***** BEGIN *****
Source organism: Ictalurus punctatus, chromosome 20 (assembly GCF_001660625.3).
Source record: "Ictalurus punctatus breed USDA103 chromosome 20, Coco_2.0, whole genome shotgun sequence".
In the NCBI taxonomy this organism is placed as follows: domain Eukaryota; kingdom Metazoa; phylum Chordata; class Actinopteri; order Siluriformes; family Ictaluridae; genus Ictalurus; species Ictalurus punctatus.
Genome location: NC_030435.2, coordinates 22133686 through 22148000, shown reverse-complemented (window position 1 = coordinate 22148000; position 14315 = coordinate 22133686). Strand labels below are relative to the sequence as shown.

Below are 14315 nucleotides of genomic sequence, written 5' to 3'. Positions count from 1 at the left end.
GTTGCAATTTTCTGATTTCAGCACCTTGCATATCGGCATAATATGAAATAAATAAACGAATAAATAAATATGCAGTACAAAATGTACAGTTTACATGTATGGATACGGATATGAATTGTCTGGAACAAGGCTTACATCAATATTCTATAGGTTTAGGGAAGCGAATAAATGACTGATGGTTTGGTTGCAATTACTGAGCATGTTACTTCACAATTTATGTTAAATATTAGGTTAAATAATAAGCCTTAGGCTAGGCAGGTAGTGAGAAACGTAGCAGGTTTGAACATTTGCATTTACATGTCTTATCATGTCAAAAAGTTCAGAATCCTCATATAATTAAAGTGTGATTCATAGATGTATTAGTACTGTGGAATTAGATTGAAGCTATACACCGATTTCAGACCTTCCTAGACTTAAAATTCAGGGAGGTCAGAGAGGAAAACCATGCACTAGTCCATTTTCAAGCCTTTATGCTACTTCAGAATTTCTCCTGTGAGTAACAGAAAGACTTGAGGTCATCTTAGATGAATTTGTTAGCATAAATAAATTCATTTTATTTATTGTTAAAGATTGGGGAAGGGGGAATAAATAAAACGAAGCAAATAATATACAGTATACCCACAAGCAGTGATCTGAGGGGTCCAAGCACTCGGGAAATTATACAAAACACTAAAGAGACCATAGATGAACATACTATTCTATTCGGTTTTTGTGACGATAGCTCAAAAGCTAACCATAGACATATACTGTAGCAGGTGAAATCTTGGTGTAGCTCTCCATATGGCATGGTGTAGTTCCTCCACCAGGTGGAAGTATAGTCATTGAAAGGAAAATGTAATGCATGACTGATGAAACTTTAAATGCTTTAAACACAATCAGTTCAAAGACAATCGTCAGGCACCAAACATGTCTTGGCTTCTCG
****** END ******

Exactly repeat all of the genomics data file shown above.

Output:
Source organism: Ictalurus punctatus, chromosome 20 (assembly GCF_001660625.3).
Source record: "Ictalurus punctatus breed USDA103 chromosome 20, Coco_2.0, whole genome shotgun sequence".
In the NCBI taxonomy this organism is placed as follows: domain Eukaryota; kingdom Metazoa; phylum Chordata; class Actinopteri; order Siluriformes; family Ictaluridae; genus Ictalurus; species Ictalurus punctatus.
Genome location: NC_030435.2, coordinates 22133686 through 22148000, shown reverse-complemented (window position 1 = coordinate 22148000; position 14315 = coordinate 22133686). Strand labels below are relative to the sequence as shown.

Below are 14315 nucleotides of genomic sequence, written 5' to 3'. Positions count from 1 at the left end.
GTTGCAATTTTCTGATTTCAGCACCTTGCATATCGGCATAATATGAAATAAATAAACGAATAAATAAATATGCAGTACAAAATGTACAGTTTACATGTATGGATACGGATATGAATTGTCTGGAACAAGGCTTACATCAATATTCTATAGGTTTAGGGAAGCGAATAAATGACTGATGGTTTGGTTGCAATTACTGAGCATGTTACTTCACAATTTATGTTAAATATTAGGTTAAATAATAAGCCTTAGGCTAGGCAGGTAGTGAGAAACGTAGCAGGTTTGAACATTTGCATTTACATGTCTTATCATGTCAAAAAGTTCAGAATCCTCATATAATTAAAGTGTGATTCATAGATGTATTAGTACTGTGGAATTAGATTGAAGCTATACACCGATTTCAGACCTTCCTAGACTTAAAATTCAGGGAGGTCAGAGAGGAAAACCATGCACTAGTCCATTTTCAAGCCTTTATGCTACTTCAGAATTTCTCCTGTGAGTAACAGAAAGACTTGAGGTCATCTTAGATGAATTTGTTAGCATAAATAAATTCATTTTATTTATTGTTAAAGATTGGGGAAGGGGGAATAAATAAAACGAAGCAAATAATATACAGTATACCCACAAGCAGTGATCTGAGGGGTCCAAGCACTCGGGAAATTATACAAAACACTAAAGAGACCATAGATGAACATACTATTCTATTCGGTTTTTGTGACGATAGCTCAAAAGCTAACCATAGACATATACTGTAGCAGGTGAAATCTTGGTGTAGCTCTCCATATGGCATGGTGTAGTTCCTCCACCAGGTGGAAGTATAGTCATTGAAAGGAAAATGTAATGCATGACTGATGAAACTTTAAATGCTTTAAACACAATCAGTTCAAAGACAATCGTCAGGCACCAAACATGTCTTGGCTTCTCG